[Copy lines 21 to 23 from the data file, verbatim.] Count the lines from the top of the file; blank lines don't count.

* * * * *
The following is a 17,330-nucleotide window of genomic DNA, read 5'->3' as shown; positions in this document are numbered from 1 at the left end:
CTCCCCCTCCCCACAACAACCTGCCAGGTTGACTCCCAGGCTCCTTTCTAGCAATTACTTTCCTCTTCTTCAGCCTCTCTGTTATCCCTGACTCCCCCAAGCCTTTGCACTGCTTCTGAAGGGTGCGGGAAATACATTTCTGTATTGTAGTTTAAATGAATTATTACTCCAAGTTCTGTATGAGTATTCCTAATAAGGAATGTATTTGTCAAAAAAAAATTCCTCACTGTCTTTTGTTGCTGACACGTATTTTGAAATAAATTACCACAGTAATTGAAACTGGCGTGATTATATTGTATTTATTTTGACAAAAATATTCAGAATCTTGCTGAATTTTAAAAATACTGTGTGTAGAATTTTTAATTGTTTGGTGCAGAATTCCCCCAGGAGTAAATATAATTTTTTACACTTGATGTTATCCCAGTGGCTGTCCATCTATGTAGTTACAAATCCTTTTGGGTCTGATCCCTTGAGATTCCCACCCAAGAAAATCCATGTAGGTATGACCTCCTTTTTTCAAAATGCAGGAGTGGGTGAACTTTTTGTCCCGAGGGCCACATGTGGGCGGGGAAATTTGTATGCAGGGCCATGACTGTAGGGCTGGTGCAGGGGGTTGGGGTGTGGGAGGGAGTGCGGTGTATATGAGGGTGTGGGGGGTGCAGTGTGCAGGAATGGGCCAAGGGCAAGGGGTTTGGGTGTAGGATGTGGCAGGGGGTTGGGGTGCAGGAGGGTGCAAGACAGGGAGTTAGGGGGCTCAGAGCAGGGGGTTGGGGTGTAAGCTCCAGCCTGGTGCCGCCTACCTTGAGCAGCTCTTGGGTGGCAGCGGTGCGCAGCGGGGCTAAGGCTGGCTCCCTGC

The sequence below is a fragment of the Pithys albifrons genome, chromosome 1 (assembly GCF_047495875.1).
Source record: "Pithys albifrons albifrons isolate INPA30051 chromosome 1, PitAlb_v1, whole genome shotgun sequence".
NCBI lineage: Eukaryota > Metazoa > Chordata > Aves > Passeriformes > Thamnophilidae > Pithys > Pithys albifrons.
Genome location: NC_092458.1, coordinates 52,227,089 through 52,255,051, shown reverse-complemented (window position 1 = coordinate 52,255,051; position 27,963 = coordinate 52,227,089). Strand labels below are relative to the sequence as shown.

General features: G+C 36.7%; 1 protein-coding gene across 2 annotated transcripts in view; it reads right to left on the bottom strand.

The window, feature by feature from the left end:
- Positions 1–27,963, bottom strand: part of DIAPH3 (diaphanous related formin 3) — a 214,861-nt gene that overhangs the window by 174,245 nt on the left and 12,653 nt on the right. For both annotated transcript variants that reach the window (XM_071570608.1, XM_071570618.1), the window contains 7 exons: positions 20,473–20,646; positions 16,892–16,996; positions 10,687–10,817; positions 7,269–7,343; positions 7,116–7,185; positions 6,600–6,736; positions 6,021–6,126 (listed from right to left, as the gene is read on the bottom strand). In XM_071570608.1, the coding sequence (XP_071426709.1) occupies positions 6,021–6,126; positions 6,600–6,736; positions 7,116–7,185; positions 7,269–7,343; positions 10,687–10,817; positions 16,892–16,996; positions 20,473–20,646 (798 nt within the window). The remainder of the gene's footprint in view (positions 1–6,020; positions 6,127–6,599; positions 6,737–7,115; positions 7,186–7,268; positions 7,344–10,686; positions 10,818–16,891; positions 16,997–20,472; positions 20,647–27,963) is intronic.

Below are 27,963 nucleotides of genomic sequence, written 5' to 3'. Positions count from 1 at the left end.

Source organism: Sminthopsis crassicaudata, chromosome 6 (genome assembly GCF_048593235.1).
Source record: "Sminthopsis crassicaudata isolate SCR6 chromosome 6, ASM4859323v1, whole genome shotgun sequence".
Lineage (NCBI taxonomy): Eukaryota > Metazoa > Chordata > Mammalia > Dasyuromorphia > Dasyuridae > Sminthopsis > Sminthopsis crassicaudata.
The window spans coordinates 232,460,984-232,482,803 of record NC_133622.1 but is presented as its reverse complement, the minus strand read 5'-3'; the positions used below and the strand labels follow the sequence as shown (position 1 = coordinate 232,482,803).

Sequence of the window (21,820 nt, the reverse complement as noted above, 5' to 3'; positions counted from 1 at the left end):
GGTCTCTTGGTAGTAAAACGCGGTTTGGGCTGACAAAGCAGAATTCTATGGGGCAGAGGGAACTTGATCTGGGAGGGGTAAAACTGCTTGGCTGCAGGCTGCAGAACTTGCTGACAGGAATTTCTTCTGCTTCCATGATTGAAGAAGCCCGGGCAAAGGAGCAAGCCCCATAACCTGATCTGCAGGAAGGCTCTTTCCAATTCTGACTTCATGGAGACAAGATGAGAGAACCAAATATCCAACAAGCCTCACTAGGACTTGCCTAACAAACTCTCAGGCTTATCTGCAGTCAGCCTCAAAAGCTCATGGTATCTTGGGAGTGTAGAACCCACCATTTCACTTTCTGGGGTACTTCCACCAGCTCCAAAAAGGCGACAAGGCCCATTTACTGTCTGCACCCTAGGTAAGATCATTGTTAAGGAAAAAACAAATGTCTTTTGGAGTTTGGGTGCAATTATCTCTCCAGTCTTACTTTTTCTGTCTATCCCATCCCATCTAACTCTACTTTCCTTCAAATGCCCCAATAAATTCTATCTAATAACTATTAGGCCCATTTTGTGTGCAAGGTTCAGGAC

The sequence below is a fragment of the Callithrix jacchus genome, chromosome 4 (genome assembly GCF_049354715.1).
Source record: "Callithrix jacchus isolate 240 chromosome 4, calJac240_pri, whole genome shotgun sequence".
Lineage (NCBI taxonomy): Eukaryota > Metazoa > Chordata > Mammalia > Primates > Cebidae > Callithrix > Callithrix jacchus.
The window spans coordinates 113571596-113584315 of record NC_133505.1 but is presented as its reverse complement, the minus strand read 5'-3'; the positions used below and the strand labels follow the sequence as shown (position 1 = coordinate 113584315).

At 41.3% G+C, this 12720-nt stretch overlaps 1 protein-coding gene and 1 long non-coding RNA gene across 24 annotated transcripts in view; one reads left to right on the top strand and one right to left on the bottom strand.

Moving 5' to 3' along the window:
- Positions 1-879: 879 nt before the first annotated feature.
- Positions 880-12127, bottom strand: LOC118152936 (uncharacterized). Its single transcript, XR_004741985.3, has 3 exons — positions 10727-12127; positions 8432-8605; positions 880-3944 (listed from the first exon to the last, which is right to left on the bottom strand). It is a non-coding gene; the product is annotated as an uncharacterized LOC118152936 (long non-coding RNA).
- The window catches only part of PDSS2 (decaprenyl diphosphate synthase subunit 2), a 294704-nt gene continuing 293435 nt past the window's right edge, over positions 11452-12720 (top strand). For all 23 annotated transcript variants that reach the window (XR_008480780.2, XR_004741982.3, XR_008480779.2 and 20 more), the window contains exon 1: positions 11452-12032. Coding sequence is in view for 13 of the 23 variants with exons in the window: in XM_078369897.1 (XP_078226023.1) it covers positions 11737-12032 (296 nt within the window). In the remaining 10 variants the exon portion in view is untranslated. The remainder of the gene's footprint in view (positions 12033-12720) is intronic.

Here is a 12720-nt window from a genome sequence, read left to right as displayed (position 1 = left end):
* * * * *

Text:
At 41.3% G+C, this 12720-nt stretch overlaps 1 protein-coding gene and 1 long non-coding RNA gene across 24 annotated transcripts in view; one reads left to right on the top strand and one right to left on the bottom strand.

Moving 5' to 3' along the window:
- Positions 1-879: 879 nt before the first annotated feature.